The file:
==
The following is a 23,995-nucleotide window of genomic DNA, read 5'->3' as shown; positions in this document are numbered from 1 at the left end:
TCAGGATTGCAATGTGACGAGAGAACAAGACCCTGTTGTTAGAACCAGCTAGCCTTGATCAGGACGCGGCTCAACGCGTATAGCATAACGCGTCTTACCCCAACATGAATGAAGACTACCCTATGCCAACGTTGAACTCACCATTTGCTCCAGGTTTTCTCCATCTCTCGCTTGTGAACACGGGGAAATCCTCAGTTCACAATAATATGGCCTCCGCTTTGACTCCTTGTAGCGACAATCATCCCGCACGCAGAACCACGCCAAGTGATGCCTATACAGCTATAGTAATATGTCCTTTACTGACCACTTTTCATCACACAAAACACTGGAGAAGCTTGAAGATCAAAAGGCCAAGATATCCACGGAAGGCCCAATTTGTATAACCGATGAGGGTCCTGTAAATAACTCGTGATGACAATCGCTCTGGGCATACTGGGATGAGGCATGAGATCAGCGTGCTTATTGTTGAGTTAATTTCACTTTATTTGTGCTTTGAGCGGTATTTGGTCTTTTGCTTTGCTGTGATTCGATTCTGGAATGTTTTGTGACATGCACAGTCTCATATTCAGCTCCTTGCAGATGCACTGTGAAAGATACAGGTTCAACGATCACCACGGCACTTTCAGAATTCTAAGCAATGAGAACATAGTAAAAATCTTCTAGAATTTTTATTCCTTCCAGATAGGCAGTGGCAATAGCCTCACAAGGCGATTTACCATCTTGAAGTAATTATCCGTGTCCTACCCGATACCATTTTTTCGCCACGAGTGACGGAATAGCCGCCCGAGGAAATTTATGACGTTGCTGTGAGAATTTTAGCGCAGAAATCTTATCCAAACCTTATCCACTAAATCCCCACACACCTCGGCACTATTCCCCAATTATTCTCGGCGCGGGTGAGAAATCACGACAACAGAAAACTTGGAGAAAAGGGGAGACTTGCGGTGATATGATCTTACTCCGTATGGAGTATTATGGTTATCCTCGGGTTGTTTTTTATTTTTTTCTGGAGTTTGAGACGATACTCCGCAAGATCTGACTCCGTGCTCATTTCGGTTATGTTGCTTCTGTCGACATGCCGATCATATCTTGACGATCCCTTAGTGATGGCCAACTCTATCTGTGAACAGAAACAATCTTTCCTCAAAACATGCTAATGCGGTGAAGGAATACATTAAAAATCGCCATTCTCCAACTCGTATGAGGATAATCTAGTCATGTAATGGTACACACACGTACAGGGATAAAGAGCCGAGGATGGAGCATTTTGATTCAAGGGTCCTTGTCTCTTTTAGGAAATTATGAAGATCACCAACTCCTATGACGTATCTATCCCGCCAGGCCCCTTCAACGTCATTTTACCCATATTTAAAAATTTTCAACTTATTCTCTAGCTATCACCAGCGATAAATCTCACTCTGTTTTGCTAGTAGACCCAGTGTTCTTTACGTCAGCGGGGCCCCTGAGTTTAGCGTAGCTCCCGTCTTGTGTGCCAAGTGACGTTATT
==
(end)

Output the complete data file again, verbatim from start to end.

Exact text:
The following is a 23,995-nucleotide window of genomic DNA, read 5'->3' as shown; positions in this document are numbered from 1 at the left end:
TCAGGATTGCAATGTGACGAGAGAACAAGACCCTGTTGTTAGAACCAGCTAGCCTTGATCAGGACGCGGCTCAACGCGTATAGCATAACGCGTCTTACCCCAACATGAATGAAGACTACCCTATGCCAACGTTGAACTCACCATTTGCTCCAGGTTTTCTCCATCTCTCGCTTGTGAACACGGGGAAATCCTCAGTTCACAATAATATGGCCTCCGCTTTGACTCCTTGTAGCGACAATCATCCCGCACGCAGAACCACGCCAAGTGATGCCTATACAGCTATAGTAATATGTCCTTTACTGACCACTTTTCATCACACAAAACACTGGAGAAGCTTGAAGATCAAAAGGCCAAGATATCCACGGAAGGCCCAATTTGTATAACCGATGAGGGTCCTGTAAATAACTCGTGATGACAATCGCTCTGGGCATACTGGGATGAGGCATGAGATCAGCGTGCTTATTGTTGAGTTAATTTCACTTTATTTGTGCTTTGAGCGGTATTTGGTCTTTTGCTTTGCTGTGATTCGATTCTGGAATGTTTTGTGACATGCACAGTCTCATATTCAGCTCCTTGCAGATGCACTGTGAAAGATACAGGTTCAACGATCACCACGGCACTTTCAGAATTCTAAGCAATGAGAACATAGTAAAAATCTTCTAGAATTTTTATTCCTTCCAGATAGGCAGTGGCAATAGCCTCACAAGGCGATTTACCATCTTGAAGTAATTATCCGTGTCCTACCCGATACCATTTTTTCGCCACGAGTGACGGAATAGCCGCCCGAGGAAATTTATGACGTTGCTGTGAGAATTTTAGCGCAGAAATCTTATCCAAACCTTATCCACTAAATCCCCACACACCTCGGCACTATTCCCCAATTATTCTCGGCGCGGGTGAGAAATCACGACAACAGAAAACTTGGAGAAAAGGGGAGACTTGCGGTGATATGATCTTACTCCGTATGGAGTATTATGGTTATCCTCGGGTTGTTTTTTATTTTTTTCTGGAGTTTGAGACGATACTCCGCAAGATCTGACTCCGTGCTCATTTCGGTTATGTTGCTTCTGTCGACATGCCGATCATATCTTGACGATCCCTTAGTGATGGCCAACTCTATCTGTGAACAGAAACAATCTTTCCTCAAAACATGCTAATGCGGTGAAGGAATACATTAAAAATCGCCATTCTCCAACTCGTATGAGGATAATCTAGTCATGTAATGGTACACACACGTACAGGGATAAAGAGCCGAGGATGGAGCATTTTGATTCAAGGGTCCTTGTCTCTTTTAGGAAATTATGAAGATCACCAACTCCTATGACGTATCTATCCCGCCAGGCCCCTTCAACGTCATTTTACCCATATTTAAAAATTTTCAACTTATTCTCTAGCTATCACCAGCGATAAATCTCACTCTGTTTTGCTAGTAGACCCAGTGTTCTTTACGTCAGCGGGGCCCCTGAGTTTAGCGTAGCTCCCGTCTTGTGTGCCAAGTGACGTTATT